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Turkey’s Foreign Relations

Turkey has a global diplomatic network of 246 diplomatic and consular missions, separated into two continents. The country has a Muslim majority with centuries of institutional westernization experience, secular heritage, and institutional connections to the West, playing a significant role in bridging the lines between the Western and Islamic countries.

The Soviet Union supplied weapons and finances to Mustafa Kemal Ataturk during the Turkish War of Independence, but Turkey followed a course of international isolation during Ataturk’s Reforms between 1920 and 1930. Turkey got full control of the strategic strait, linking the Black Sea and the Mediterranean through the Treaty of Lausanne in 1923 and the Montreux Convention of 1936.

Since the modern republic, Turkey’s foreign policy has been dominated by the western orientation. During the Cold War, Turkey’s most important ally was the United States, who also shared Turkey’s interest in containing the Soviet expansion. Besides, Turkey provided personnel to the UN Forces during the Korean War.

Turkey joined NATO in 1952 and formed the southern wing of NATO against Soviet Russia. Plus, the country recognized Israel and worked with it very closely in 1948. NATO bases are in Istanbul, Izmir, Konya, Adana and Diyarbakir.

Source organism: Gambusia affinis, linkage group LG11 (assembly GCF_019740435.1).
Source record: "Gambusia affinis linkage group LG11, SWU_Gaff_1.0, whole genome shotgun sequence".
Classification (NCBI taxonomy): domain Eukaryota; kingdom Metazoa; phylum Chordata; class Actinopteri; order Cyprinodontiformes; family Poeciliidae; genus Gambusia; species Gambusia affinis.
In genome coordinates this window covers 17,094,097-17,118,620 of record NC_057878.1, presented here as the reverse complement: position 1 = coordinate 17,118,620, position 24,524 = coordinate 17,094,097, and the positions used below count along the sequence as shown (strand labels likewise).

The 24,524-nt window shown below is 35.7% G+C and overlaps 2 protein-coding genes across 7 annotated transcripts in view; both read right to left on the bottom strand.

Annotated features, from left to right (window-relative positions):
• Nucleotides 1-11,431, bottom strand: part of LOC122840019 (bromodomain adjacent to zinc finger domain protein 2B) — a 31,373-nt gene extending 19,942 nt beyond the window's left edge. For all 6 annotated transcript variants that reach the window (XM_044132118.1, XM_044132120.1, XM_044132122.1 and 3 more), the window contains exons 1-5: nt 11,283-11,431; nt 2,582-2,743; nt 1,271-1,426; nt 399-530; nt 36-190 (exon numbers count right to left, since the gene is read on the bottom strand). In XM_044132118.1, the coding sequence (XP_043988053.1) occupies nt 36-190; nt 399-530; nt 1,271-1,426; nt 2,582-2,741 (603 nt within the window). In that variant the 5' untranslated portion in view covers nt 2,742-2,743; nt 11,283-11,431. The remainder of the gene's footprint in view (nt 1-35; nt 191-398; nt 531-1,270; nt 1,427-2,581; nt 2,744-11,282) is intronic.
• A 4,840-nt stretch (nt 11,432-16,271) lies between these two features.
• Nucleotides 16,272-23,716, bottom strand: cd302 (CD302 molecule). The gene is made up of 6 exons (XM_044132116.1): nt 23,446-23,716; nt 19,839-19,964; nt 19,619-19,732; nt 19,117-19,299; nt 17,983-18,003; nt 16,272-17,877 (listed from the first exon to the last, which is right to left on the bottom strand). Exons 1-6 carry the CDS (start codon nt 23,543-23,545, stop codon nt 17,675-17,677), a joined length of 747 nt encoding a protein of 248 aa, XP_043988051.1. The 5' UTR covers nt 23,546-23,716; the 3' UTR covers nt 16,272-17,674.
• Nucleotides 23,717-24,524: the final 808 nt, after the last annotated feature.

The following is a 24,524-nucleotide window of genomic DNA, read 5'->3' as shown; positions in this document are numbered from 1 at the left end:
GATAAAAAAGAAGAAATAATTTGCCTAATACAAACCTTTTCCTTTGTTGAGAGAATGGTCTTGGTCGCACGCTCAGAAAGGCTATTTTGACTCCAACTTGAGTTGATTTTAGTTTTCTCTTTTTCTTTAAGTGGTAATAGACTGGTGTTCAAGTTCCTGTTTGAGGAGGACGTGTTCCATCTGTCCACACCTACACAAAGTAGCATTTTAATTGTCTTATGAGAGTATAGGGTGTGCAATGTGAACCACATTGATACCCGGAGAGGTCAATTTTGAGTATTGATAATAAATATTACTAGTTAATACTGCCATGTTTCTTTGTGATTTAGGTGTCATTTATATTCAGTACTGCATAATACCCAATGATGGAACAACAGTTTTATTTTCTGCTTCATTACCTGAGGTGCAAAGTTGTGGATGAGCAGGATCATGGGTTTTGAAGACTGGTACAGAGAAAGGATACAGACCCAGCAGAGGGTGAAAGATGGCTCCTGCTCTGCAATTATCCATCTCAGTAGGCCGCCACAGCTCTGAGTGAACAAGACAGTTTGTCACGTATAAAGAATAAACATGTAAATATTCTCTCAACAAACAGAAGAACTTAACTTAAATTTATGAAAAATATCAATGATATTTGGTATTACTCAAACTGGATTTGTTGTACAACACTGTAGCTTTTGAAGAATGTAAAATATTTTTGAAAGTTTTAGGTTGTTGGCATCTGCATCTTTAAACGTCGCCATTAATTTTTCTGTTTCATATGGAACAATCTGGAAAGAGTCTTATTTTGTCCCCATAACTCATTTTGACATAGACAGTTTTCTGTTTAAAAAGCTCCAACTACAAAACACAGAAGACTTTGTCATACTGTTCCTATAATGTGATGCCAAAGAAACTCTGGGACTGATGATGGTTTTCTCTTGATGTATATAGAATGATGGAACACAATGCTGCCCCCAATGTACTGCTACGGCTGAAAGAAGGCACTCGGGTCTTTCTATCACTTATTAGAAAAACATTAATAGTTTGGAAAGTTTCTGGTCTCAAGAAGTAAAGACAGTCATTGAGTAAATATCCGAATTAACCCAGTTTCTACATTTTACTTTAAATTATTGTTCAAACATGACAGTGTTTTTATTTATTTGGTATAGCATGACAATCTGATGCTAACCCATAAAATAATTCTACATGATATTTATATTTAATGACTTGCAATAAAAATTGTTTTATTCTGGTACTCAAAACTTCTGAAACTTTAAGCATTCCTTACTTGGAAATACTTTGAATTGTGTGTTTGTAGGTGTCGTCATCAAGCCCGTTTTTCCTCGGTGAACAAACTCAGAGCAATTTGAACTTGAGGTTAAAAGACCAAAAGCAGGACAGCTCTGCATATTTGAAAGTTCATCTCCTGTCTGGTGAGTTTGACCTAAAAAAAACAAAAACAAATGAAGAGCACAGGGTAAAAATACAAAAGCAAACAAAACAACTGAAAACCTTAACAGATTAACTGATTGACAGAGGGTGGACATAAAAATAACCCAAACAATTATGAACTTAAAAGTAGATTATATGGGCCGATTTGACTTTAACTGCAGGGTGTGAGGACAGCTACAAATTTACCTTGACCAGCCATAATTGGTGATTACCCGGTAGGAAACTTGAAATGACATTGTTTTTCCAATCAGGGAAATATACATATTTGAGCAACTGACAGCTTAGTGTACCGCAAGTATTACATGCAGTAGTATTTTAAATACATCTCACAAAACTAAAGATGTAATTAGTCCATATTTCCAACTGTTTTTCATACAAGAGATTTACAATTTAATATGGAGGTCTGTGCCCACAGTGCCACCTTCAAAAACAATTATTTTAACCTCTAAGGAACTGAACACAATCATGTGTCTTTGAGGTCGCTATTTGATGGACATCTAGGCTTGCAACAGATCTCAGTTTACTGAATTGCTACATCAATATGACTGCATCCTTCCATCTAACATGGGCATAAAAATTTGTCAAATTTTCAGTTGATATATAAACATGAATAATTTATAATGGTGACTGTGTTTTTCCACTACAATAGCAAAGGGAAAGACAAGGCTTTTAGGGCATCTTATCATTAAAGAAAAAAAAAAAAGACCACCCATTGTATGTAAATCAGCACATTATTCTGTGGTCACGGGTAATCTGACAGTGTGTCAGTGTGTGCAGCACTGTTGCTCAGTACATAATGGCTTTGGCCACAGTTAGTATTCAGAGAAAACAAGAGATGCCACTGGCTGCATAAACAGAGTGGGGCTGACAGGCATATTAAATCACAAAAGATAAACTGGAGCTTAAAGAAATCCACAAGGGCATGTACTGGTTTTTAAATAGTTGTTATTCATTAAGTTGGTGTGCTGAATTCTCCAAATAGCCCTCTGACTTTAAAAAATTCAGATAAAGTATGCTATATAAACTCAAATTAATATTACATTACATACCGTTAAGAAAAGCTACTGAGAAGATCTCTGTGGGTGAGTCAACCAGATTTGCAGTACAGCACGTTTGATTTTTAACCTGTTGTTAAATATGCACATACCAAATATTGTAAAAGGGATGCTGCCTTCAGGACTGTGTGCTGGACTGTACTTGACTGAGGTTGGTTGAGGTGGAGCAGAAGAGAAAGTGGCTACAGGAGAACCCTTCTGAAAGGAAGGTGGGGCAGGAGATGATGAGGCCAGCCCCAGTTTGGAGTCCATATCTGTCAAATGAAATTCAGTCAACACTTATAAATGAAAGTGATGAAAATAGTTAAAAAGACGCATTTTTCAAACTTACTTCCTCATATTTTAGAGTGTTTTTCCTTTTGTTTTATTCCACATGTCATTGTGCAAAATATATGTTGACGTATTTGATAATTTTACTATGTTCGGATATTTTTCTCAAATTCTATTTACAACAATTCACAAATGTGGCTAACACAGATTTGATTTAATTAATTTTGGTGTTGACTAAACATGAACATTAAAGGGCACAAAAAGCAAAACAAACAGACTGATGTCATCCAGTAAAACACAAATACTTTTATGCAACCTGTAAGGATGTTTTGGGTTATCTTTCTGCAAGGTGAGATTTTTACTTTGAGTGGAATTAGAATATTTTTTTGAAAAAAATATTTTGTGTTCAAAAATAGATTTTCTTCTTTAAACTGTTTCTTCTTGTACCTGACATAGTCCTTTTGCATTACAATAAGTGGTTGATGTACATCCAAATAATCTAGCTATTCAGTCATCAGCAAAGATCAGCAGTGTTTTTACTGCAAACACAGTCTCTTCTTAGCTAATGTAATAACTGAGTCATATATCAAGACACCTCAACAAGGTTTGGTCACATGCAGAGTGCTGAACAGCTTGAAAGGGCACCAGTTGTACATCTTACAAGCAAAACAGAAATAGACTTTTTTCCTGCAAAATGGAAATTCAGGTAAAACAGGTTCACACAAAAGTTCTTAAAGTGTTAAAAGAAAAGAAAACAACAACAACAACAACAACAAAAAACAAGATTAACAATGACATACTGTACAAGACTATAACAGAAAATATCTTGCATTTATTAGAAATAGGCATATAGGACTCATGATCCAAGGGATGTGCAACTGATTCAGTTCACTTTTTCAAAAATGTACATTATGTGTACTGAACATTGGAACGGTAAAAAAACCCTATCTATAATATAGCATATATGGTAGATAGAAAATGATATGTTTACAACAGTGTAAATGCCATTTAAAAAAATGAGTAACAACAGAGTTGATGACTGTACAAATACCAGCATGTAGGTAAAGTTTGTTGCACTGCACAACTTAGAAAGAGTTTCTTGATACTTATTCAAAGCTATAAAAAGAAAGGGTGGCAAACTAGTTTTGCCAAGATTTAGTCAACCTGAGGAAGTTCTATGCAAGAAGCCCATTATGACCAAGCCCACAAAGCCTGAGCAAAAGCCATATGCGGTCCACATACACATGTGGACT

Turkey’s membership in the Council of Europe, NATO, OECD, OSCE, and G-20 are important international links considering its critical geopolitical position. It is one of the most functional industrial countries at the G-20 summit.

Interest and demand in Turkey have increased thanks to the regional power with remarkable facilities across national borders. With accession negotiations with the European Union, signed in 2005, Turkey’s relations with the European Union have progressed through three basics. These are; implementation of the Copenhagen Criteria, the EU acquis, and strengthening civil society dialogue.

Turkey’s full membership in the European Union is still under negotiations. Turkey’s company law, enterprise, and industrial policy, science, and research acquis have become compatible with the EU acquis. And Turkish citizens can travel to European Union countries without a visa if they meet the required criteria. Turkey ranks in 2nd place for being NATO’s most powerful country, leaving behind countries, such as Germany, Italy, Canada, and Spain.

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